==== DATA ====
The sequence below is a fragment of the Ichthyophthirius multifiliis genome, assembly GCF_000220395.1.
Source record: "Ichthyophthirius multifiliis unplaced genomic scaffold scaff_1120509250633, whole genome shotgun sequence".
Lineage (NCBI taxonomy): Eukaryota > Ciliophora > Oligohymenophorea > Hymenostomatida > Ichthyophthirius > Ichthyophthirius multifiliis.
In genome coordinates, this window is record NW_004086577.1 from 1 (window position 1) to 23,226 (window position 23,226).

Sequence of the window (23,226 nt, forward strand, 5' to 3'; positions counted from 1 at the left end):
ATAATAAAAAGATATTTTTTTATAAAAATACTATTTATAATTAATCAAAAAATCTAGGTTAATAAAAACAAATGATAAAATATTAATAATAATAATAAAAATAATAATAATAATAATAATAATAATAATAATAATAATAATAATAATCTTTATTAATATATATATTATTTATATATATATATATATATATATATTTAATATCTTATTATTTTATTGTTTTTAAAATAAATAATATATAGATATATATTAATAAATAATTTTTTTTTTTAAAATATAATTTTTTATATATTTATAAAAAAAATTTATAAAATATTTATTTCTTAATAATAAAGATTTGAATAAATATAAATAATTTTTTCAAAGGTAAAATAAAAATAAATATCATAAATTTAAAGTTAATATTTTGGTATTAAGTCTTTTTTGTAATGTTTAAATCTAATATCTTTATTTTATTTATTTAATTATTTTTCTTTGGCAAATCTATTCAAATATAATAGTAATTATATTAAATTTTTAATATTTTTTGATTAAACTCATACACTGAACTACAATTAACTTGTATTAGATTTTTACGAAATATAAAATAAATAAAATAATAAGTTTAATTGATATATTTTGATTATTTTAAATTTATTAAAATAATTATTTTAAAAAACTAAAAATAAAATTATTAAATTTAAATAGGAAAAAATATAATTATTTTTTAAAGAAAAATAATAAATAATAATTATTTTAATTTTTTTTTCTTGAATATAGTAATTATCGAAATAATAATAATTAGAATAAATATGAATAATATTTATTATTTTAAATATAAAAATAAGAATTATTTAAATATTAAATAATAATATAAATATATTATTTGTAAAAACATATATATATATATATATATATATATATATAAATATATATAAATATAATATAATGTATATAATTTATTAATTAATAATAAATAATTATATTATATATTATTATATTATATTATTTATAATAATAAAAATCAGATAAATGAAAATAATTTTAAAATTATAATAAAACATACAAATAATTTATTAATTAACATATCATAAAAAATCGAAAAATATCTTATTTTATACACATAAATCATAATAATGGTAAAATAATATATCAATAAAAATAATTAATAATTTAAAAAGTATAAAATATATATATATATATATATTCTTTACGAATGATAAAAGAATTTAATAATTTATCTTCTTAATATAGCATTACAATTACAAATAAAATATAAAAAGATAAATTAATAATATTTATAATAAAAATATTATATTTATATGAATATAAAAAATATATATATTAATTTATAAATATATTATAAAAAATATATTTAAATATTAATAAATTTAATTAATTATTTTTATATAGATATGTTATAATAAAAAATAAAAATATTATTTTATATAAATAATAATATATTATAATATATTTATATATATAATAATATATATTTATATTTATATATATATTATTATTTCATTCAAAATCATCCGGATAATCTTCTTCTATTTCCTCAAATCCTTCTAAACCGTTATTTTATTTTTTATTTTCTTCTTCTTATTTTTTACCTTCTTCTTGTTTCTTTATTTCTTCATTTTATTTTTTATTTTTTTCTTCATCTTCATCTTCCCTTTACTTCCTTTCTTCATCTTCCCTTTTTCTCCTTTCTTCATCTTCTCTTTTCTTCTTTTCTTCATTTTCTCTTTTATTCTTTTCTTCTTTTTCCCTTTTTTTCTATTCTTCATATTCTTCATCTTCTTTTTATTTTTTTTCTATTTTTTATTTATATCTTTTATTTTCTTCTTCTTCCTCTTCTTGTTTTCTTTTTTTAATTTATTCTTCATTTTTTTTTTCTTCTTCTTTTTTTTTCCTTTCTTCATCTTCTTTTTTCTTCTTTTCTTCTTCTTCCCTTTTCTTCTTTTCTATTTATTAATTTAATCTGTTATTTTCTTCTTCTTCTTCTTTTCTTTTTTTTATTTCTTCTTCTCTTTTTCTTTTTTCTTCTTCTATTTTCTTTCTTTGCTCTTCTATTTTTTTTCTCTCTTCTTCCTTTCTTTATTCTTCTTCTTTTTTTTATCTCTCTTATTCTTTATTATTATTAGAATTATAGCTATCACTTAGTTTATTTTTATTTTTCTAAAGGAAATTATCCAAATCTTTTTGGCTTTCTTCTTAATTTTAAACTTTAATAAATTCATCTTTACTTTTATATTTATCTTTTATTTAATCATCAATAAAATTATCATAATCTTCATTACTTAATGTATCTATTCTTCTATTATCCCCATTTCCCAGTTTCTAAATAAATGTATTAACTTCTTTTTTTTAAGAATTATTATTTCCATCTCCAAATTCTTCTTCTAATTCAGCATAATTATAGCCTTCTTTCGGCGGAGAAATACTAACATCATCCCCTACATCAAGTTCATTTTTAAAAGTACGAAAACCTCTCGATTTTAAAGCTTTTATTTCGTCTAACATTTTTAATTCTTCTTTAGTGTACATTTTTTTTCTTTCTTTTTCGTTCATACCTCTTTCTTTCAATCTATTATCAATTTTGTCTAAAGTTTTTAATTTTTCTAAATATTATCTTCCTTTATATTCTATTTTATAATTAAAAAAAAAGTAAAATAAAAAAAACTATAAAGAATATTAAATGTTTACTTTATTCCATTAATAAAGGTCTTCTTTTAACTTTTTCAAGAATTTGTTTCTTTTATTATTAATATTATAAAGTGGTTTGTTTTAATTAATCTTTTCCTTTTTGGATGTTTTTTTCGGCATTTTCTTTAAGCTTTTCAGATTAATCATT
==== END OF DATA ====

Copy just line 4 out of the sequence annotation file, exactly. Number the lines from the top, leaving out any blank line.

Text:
In genome coordinates, this window is record NW_004086577.1 from 1 (window position 1) to 23,226 (window position 23,226).